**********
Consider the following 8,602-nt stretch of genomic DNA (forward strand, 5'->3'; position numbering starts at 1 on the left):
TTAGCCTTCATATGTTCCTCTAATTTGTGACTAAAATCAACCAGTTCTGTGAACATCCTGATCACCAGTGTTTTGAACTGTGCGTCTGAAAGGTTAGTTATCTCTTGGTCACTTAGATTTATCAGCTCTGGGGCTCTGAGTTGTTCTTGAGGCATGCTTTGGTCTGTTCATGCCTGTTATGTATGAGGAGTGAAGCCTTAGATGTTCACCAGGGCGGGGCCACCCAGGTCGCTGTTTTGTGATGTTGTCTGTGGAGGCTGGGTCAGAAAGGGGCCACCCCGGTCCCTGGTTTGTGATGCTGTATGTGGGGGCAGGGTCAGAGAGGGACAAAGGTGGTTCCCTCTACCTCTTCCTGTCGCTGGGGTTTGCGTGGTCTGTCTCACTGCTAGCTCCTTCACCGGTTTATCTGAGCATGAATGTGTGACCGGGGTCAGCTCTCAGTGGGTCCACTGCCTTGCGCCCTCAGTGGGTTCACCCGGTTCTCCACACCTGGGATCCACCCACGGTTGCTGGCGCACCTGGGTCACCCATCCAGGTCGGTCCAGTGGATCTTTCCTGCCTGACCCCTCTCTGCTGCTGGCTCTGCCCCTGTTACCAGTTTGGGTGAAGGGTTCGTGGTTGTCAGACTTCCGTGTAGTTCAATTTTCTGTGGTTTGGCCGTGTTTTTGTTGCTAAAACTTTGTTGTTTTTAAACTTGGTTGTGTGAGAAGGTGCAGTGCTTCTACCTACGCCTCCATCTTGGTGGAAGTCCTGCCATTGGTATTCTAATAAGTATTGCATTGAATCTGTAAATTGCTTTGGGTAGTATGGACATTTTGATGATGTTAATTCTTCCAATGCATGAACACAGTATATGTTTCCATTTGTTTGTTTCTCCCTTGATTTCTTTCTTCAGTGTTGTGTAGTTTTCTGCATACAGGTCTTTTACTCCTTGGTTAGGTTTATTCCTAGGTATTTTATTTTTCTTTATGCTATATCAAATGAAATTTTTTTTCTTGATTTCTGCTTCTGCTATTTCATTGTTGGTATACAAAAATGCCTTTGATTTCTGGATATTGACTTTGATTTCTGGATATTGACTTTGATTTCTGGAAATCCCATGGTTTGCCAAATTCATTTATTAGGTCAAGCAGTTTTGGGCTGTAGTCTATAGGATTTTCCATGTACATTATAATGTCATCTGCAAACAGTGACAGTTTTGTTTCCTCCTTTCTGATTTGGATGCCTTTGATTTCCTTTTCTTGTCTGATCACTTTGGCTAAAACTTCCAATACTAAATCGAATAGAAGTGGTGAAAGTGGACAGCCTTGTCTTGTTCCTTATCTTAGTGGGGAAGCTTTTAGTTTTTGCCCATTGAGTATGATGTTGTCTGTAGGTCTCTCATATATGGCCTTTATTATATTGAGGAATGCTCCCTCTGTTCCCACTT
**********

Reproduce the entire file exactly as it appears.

Consider the following 8,602-nt stretch of genomic DNA (forward strand, 5'->3'; position numbering starts at 1 on the left):
TTAGCCTTCATATGTTCCTCTAATTTGTGACTAAAATCAACCAGTTCTGTGAACATCCTGATCACCAGTGTTTTGAACTGTGCGTCTGAAAGGTTAGTTATCTCTTGGTCACTTAGATTTATCAGCTCTGGGGCTCTGAGTTGTTCTTGAGGCATGCTTTGGTCTGTTCATGCCTGTTATGTATGAGGAGTGAAGCCTTAGATGTTCACCAGGGCGGGGCCACCCAGGTCGCTGTTTTGTGATGTTGTCTGTGGAGGCTGGGTCAGAAAGGGGCCACCCCGGTCCCTGGTTTGTGATGCTGTATGTGGGGGCAGGGTCAGAGAGGGACAAAGGTGGTTCCCTCTACCTCTTCCTGTCGCTGGGGTTTGCGTGGTCTGTCTCACTGCTAGCTCCTTCACCGGTTTATCTGAGCATGAATGTGTGACCGGGGTCAGCTCTCAGTGGGTCCACTGCCTTGCGCCCTCAGTGGGTTCACCCGGTTCTCCACACCTGGGATCCACCCACGGTTGCTGGCGCACCTGGGTCACCCATCCAGGTCGGTCCAGTGGATCTTTCCTGCCTGACCCCTCTCTGCTGCTGGCTCTGCCCCTGTTACCAGTTTGGGTGAAGGGTTCGTGGTTGTCAGACTTCCGTGTAGTTCAATTTTCTGTGGTTTGGCCGTGTTTTTGTTGCTAAAACTTTGTTGTTTTTAAACTTGGTTGTGTGAGAAGGTGCAGTGCTTCTACCTACGCCTCCATCTTGGTGGAAGTCCTGCCATTGGTATTCTAATAAGTATTGCATTGAATCTGTAAATTGCTTTGGGTAGTATGGACATTTTGATGATGTTAATTCTTCCAATGCATGAACACAGTATATGTTTCCATTTGTTTGTTTCTCCCTTGATTTCTTTCTTCAGTGTTGTGTAGTTTTCTGCATACAGGTCTTTTACTCCTTGGTTAGGTTTATTCCTAGGTATTTTATTTTTCTTTATGCTATATCAAATGAAATTTTTTTTCTTGATTTCTGCTTCTGCTATTTCATTGTTGGTATACAAAAATGCCTTTGATTTCTGGATATTGACTTTGATTTCTGGATATTGACTTTGATTTCTGGAAATCCCATGGTTTGCCAAATTCATTTATTAGGTCAAGCAGTTTTGGGCTGTAGTCTATAGGATTTTCCATGTACATTATAATGTCATCTGCAAACAGTGACAGTTTTGTTTCCTCCTTTCTGATTTGGATGCCTTTGATTTCCTTTTCTTGTCTGATCACTTTGGCTAAAACTTCCAATACTAAATCGAATAGAAGTGGTGAAAGTGGACAGCCTTGTCTTGTTCCTTATCTTAGTGGGGAAGCTTTTAGTTTTTGCCCATTGAGTATGATGTTGTCTGTAGGTCTCTCATATATGGCCTTTATTATATTGAGGAATGCTCCCTCTGTTCCCACTT